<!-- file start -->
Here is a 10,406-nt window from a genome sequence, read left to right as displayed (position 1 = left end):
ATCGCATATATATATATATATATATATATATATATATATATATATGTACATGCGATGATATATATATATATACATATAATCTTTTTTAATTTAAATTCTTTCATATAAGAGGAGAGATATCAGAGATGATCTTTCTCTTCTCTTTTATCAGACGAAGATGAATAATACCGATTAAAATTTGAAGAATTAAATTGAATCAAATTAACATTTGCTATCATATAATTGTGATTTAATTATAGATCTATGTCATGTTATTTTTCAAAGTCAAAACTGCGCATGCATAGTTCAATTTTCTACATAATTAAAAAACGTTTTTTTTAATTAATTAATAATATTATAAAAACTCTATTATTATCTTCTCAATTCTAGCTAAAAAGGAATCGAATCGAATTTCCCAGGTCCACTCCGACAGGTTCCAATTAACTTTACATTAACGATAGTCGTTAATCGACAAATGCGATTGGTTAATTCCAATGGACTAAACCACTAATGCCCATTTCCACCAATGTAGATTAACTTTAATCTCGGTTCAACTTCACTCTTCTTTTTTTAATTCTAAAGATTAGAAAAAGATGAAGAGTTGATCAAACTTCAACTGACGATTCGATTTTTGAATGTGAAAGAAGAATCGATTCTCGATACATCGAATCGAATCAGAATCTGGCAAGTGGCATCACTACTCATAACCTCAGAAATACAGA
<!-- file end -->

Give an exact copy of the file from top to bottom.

Here is a 10,406-nt window from a genome sequence, read left to right as displayed (position 1 = left end):
ATCGCATATATATATATATATATATATATATATATATATATATATGTACATGCGATGATATATATATATATACATATAATCTTTTTTAATTTAAATTCTTTCATATAAGAGGAGAGATATCAGAGATGATCTTTCTCTTCTCTTTTATCAGACGAAGATGAATAATACCGATTAAAATTTGAAGAATTAAATTGAATCAAATTAACATTTGCTATCATATAATTGTGATTTAATTATAGATCTATGTCATGTTATTTTTCAAAGTCAAAACTGCGCATGCATAGTTCAATTTTCTACATAATTAAAAAACGTTTTTTTTAATTAATTAATAATATTATAAAAACTCTATTATTATCTTCTCAATTCTAGCTAAAAAGGAATCGAATCGAATTTCCCAGGTCCACTCCGACAGGTTCCAATTAACTTTACATTAACGATAGTCGTTAATCGACAAATGCGATTGGTTAATTCCAATGGACTAAACCACTAATGCCCATTTCCACCAATGTAGATTAACTTTAATCTCGGTTCAACTTCACTCTTCTTTTTTTAATTCTAAAGATTAGAAAAAGATGAAGAGTTGATCAAACTTCAACTGACGATTCGATTTTTGAATGTGAAAGAAGAATCGATTCTCGATACATCGAATCGAATCAGAATCTGGCAAGTGGCATCACTACTCATAACCTCAGAAATACAGA